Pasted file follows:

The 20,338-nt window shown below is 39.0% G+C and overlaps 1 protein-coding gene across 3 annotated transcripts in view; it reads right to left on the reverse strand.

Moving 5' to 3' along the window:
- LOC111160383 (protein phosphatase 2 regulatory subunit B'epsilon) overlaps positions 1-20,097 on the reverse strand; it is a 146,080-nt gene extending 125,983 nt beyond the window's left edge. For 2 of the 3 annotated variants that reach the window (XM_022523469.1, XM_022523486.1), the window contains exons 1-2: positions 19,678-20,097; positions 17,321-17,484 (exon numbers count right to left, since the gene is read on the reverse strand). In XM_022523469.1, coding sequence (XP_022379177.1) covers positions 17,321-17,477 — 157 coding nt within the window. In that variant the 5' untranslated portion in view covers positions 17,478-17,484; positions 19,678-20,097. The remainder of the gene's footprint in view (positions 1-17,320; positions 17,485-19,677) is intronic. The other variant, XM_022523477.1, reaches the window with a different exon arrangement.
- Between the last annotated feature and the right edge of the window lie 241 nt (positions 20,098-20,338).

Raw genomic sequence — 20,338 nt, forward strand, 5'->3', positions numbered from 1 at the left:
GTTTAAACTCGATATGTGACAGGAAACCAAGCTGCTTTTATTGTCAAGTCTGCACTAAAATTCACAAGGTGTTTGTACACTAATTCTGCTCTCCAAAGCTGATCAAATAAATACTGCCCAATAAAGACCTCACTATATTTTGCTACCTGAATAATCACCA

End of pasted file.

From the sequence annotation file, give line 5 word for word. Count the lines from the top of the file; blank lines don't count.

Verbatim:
Raw genomic sequence — 20,338 nt, forward strand, 5'->3', positions numbered from 1 at the left: